Very nice. To check it out. I'll
find the name and give it to you.
Michelle D'costa 22:14
Put it in the show notes.
Tara Khandelwal 22:16
It reminds me of like what we said about like adaptations and local retellings and how these stories are universal. I, myself personally love mythology and can't get enough of mythology. I love Hindu mythology. I've read all Chitra Angies books, obviously, I find it very interesting.
Michelle D'costa 22:35
And we also interviewed her,
Tara Khandelwal 22:38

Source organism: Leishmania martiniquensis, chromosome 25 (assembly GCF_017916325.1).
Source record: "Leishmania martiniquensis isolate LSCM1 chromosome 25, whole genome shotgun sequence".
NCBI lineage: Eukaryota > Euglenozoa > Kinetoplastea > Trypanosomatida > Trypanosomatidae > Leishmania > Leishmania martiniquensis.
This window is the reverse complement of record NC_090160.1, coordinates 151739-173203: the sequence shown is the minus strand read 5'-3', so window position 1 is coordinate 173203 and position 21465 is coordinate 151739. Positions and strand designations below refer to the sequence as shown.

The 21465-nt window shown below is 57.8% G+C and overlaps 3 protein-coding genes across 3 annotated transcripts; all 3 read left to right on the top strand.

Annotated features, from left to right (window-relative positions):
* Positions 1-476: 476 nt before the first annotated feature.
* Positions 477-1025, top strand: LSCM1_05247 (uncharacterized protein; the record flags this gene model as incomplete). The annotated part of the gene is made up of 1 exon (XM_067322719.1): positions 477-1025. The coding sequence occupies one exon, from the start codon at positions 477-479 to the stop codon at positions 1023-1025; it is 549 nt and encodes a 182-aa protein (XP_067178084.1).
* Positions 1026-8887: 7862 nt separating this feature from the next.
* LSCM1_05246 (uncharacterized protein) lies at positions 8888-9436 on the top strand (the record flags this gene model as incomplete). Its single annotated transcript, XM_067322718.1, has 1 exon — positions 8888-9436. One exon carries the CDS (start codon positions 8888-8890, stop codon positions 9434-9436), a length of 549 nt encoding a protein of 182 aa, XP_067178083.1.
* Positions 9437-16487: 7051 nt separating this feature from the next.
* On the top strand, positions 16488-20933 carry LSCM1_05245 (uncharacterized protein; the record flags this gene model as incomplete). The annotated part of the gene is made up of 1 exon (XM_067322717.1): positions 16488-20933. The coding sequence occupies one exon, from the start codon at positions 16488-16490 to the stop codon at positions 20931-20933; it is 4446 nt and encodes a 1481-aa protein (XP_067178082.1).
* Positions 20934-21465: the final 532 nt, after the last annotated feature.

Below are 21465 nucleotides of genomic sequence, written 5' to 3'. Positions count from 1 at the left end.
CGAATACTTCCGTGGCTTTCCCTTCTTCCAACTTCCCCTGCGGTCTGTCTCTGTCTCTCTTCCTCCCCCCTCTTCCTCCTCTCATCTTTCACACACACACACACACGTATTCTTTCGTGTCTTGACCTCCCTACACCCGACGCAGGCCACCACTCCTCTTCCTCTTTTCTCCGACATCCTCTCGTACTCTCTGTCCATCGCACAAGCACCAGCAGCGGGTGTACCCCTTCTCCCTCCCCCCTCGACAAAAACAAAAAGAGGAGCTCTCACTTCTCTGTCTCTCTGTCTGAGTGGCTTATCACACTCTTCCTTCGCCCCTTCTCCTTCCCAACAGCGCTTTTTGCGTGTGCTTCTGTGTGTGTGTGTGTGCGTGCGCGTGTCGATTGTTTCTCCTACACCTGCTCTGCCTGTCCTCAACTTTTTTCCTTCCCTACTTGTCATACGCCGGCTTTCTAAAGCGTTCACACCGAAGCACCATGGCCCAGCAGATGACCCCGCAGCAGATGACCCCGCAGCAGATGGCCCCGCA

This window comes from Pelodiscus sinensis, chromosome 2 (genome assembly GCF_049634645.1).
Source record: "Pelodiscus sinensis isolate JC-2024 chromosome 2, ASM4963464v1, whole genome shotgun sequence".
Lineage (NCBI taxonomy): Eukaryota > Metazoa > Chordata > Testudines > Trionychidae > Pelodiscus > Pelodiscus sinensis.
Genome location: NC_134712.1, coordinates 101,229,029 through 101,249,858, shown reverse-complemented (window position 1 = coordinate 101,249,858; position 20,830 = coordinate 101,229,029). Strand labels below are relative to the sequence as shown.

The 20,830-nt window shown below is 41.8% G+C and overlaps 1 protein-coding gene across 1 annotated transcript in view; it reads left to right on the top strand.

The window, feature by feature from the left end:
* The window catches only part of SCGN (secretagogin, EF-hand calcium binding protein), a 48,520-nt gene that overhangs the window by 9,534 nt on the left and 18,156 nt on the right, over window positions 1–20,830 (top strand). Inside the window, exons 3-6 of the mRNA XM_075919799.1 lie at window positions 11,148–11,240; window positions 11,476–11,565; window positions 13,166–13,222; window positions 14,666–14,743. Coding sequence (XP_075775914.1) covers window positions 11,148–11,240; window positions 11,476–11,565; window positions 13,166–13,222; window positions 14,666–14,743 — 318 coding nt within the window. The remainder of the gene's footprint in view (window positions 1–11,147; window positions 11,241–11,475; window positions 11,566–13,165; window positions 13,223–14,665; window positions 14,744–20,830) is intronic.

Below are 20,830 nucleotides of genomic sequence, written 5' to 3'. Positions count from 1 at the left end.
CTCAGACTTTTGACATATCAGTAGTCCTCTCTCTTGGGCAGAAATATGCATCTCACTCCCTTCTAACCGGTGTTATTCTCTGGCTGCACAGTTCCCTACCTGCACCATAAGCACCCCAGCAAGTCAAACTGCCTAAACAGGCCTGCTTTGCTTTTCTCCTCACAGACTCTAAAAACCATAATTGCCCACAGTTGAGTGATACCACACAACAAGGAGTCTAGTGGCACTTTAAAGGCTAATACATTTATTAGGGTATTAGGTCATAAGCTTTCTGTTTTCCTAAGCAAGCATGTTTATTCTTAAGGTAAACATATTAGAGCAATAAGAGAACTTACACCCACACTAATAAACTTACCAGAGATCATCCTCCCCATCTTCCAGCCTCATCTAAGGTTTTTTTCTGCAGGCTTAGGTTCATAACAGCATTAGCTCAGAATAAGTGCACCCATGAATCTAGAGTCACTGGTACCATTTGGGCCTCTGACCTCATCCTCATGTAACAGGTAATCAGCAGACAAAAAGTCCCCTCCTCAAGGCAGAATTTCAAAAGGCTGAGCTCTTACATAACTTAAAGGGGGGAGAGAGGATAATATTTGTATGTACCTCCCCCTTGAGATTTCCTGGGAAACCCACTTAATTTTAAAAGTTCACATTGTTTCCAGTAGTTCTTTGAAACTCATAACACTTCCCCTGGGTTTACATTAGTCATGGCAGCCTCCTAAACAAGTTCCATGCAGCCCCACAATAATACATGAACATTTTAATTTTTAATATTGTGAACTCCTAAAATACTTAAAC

and he also interviewed her and I understand why people can't get enough of it. Because for me, at least, it's sort of also is very reminiscent of my childhood. So say comfort food, in a way, you know, mythologies, that comfort food, which is a strange thing to say, but this is where I have grown up with, which is why I don't die or have these stories. And I think that's a case for a lot of sort of like Indians who may have grown up with these stories or, you know, read the Bible, I read a child children's version of the Bible. When I was a kid, I went to Catholic school. So for me even that, like, you know, those stories sort of take me back to my childhood. So they never, they never endanger interesting. And Greek mythology recently, According to Greek mythology, because there's a lot of retellings, a lot of a lot of new books come out of new books, and people have really sort of like, gone into that genre. Now, I read Stephen Fry's mythos, which is sort of like classical myths. So he just like told the stories as is. And even there, like I'm just always so amazed at like, the amount of stories that we are able to produce in civilization. And just to end like the end, the whole section is that I was reading Yuval, Noah Harare, is Sapiens the graphic novel version. And I read the print copy as well, graphic novel version is beautifully on. And in it, he was saying that basically, you know, as humans, we're storytellers. So even before you know, and we had an oral tradition, even before we started writing things down, we used to live in small bands, so small tribes of people. So it was not like organized how we had to study with like, you know, the religion even in terms of like our mythology, we have, like so many people interested in Greek and what he said basically was because we were organizing little little tribes, all over the world, a few few 1000 1000 people, each tribe had their own mythology, they weren't folklore that one culture. So at one point in the world, there would have been at least like, I don't know, countless million cultures. And that is changing so much right now because as your home out homogenizing globalizing, to think of a time when like, you know, you would have just gone to sort of a tribe like five days away from Have you and you would have been immersed in a completely different sort of like storytelling completely different, like just completely different realities. Prehistory is very, very interesting. Whereas whereas now, you know, we're doing the same stories and same canon panalytical. Next, all over and over again. So maybe it's the time for us to invent new modern mythologies. Anyone who's gonna do that? Yeah. Yeah, yes, yes,